Richard III -- At the Eisenhower Theater through September 27.

Why set "Richard III" in the Napoleonic era? There is certainly no historical point made from this, in the American Shakespeare Theater production at the Kennedy Center.

If there is any point to that choice -- and pointlessness is the least of the crimes against Shakespeare committed by this Richard -- it must lie in the implication that Richard is like the nut who thinks he is Napeleon. (Although you might say that one of Napoleon's problems was that he made his relatives kings, not corpses.) Richard and his court all behave like comic-strip lunatics -- with maniacal laughs, inability to focus their eyes or keep their hands off their crotches, hostile behavior such as spitting on one another, gestures and voice into-nations irrelevant to the meaning of their words, and sudden attacks of imaginary ills that have them shivering violently or rolling about on the floor.

What, then, is the play about? It used to be about an evil man who is able to use the weaknesses of others to maipulate them to his advantage. It was also, of course, an attempt to glorify the House of Tudor by turning the last Plantaganet -- on no real historical evidence -- into such monster that Queen Elizabeth's ancestor who killed him began to look like a savior, instead of a conqueror.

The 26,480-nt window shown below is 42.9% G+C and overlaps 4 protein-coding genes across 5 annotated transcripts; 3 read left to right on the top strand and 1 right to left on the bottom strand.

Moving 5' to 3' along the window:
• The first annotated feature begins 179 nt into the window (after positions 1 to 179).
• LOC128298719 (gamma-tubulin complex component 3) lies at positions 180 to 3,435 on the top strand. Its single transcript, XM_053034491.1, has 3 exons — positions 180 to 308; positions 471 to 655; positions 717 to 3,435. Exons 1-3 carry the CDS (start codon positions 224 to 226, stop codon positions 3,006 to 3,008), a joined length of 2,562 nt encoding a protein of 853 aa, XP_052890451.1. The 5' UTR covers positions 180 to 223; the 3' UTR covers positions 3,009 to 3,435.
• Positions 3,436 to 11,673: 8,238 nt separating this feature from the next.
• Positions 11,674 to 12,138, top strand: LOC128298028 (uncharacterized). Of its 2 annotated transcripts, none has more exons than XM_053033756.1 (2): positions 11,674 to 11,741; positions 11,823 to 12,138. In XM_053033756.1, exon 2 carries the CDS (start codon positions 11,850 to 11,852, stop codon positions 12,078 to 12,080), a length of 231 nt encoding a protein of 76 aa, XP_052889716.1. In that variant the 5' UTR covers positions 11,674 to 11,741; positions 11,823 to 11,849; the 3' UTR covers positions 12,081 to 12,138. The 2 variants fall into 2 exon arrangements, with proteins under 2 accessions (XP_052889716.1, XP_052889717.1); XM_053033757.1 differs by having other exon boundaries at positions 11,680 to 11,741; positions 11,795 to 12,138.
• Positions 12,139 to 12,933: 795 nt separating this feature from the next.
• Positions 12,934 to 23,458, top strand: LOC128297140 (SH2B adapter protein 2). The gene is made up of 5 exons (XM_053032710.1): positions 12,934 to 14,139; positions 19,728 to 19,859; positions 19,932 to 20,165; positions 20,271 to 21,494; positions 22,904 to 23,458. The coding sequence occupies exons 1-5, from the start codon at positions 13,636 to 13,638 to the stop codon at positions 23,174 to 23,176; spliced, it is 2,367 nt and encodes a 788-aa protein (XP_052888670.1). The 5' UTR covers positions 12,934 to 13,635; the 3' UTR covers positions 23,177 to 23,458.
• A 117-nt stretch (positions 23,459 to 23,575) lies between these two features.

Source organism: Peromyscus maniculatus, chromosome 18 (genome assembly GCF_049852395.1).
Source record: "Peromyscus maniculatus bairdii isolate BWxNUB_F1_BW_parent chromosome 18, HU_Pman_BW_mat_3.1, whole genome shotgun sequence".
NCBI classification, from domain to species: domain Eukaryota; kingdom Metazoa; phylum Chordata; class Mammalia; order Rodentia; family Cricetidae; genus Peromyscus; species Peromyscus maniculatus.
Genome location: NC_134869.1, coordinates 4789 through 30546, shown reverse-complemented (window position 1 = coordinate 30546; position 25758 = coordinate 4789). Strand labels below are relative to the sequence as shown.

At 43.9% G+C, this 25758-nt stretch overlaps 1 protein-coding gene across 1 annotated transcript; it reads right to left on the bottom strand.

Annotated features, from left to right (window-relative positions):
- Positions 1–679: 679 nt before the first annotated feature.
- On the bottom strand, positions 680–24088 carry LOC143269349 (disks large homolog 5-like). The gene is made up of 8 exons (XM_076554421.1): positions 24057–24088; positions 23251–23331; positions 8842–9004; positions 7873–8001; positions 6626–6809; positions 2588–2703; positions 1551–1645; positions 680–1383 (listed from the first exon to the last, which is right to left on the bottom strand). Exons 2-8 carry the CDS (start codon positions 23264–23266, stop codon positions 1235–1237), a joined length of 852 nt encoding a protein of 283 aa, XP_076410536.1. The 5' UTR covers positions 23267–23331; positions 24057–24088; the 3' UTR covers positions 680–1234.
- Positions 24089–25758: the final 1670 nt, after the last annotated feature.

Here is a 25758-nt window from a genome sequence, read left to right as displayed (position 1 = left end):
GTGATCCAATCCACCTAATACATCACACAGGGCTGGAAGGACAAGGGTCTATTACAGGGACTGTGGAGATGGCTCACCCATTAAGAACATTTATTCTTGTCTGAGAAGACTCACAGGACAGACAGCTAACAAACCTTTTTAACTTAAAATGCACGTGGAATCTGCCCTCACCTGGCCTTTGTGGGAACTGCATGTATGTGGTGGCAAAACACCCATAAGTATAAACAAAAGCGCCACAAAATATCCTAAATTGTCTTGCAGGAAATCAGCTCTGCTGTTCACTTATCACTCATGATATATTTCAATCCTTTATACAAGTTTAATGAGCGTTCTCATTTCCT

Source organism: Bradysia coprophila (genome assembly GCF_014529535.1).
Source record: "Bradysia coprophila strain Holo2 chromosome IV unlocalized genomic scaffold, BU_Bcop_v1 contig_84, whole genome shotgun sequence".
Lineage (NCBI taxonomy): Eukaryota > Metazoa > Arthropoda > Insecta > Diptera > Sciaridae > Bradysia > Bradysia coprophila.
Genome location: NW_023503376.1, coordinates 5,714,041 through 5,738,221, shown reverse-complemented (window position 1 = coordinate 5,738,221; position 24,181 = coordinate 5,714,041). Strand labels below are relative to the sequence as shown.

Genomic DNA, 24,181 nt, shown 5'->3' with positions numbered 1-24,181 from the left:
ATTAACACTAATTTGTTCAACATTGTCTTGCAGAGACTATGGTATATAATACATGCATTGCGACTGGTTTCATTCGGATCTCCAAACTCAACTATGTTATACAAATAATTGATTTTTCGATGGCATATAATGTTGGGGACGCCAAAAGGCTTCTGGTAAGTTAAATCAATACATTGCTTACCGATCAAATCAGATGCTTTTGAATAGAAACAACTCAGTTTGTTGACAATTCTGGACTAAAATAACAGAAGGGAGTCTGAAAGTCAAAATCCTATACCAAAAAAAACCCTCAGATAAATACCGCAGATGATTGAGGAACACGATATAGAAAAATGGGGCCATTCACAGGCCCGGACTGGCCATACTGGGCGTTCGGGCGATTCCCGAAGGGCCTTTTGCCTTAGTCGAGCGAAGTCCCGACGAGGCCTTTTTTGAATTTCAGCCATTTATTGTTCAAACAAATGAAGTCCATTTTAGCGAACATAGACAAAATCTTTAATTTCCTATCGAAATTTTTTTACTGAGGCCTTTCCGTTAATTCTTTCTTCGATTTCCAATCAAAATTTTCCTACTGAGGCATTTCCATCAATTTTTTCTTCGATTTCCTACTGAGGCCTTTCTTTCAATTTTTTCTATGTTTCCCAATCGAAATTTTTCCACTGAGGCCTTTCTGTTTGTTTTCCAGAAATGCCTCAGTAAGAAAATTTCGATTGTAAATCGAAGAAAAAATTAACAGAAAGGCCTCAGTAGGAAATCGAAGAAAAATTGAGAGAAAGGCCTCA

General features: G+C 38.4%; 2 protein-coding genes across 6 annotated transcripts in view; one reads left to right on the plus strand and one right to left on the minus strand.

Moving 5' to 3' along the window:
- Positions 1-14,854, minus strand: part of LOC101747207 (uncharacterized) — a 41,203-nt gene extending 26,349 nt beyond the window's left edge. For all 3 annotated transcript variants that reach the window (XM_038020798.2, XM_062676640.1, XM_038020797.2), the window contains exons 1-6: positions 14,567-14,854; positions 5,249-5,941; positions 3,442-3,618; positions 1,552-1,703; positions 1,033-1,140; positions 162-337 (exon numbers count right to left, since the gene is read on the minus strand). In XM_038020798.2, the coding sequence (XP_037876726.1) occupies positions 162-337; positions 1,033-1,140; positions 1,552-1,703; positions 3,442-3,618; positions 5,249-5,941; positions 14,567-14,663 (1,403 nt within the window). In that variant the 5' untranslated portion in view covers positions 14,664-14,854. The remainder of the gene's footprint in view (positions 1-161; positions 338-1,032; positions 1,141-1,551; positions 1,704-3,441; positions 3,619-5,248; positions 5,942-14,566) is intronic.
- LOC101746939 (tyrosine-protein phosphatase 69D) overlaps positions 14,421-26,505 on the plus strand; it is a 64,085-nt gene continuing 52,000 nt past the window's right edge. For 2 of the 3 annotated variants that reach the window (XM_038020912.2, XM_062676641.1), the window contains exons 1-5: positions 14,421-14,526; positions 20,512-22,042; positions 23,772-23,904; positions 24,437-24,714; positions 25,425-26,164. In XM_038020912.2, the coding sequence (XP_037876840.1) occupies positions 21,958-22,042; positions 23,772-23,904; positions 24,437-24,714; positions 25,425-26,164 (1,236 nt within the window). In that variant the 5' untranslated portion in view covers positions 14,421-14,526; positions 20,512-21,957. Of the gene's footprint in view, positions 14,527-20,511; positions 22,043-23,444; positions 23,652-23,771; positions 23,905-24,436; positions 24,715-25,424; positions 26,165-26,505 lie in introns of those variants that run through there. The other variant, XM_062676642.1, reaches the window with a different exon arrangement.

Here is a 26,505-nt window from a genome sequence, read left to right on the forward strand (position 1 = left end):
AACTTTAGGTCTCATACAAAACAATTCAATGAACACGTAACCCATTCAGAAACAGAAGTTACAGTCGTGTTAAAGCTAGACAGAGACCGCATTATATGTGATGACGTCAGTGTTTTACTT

But in this production, Michael Moriarty's Richard succeeds in becoming king merely by being the most persistent and conscience-resistant in a crowd of lesser maniacs. Shakespeare's references to Richard's internal conflicts are neutralized by being pronounced sarcastically; therefore Richard is not a man who has chosen evil, but one whos einsanity demonstrates that he did'nt know right from wrong.

There was never a lot to choose from, morally, among the characters, but here Richard's victims, some of whom are raving nuts and the rest sniveling ones, don't seem responsible for their actions, either. Viveca Lindfors' Margaret of Anjou, who smokes cigars and sprawls on the floor as if she were wearing jeans, has all the appeal and effectiveness of a tattered old woman on a sidewalk corner screaming at passersby.

The production, directed by Andre Ernotte, is not the kind of experimental failure that makes one feel embarrassed for the participants; it is the sort that makes one angry at their ignorance and arrogance.